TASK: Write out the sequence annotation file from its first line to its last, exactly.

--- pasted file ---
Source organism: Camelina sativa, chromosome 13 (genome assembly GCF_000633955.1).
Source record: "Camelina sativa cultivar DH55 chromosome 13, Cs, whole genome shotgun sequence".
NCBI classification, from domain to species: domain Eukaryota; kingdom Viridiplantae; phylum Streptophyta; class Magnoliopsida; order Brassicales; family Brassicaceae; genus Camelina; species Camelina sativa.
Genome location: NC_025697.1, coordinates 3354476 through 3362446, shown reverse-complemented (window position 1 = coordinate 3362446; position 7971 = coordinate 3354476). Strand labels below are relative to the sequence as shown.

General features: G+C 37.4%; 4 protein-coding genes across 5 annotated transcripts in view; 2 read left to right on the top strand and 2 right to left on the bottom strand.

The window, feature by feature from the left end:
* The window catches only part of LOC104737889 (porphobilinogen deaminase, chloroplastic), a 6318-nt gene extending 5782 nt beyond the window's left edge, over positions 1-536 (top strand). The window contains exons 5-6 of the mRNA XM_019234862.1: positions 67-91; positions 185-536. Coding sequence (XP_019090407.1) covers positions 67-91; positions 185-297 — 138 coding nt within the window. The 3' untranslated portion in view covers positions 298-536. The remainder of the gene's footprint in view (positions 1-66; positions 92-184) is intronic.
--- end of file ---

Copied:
Source organism: Camelina sativa, chromosome 13 (genome assembly GCF_000633955.1).
Source record: "Camelina sativa cultivar DH55 chromosome 13, Cs, whole genome shotgun sequence".
NCBI classification, from domain to species: domain Eukaryota; kingdom Viridiplantae; phylum Streptophyta; class Magnoliopsida; order Brassicales; family Brassicaceae; genus Camelina; species Camelina sativa.
Genome location: NC_025697.1, coordinates 3354476 through 3362446, shown reverse-complemented (window position 1 = coordinate 3362446; position 7971 = coordinate 3354476). Strand labels below are relative to the sequence as shown.

General features: G+C 37.4%; 4 protein-coding genes across 5 annotated transcripts in view; 2 read left to right on the top strand and 2 right to left on the bottom strand.

The window, feature by feature from the left end:
* The window catches only part of LOC104737889 (porphobilinogen deaminase, chloroplastic), a 6318-nt gene extending 5782 nt beyond the window's left edge, over positions 1-536 (top strand). The window contains exons 5-6 of the mRNA XM_019234862.1: positions 67-91; positions 185-536. Coding sequence (XP_019090407.1) covers positions 67-91; positions 185-297 — 138 coding nt within the window. The 3' untranslated portion in view covers positions 298-536. The remainder of the gene's footprint in view (positions 1-66; positions 92-184) is intronic.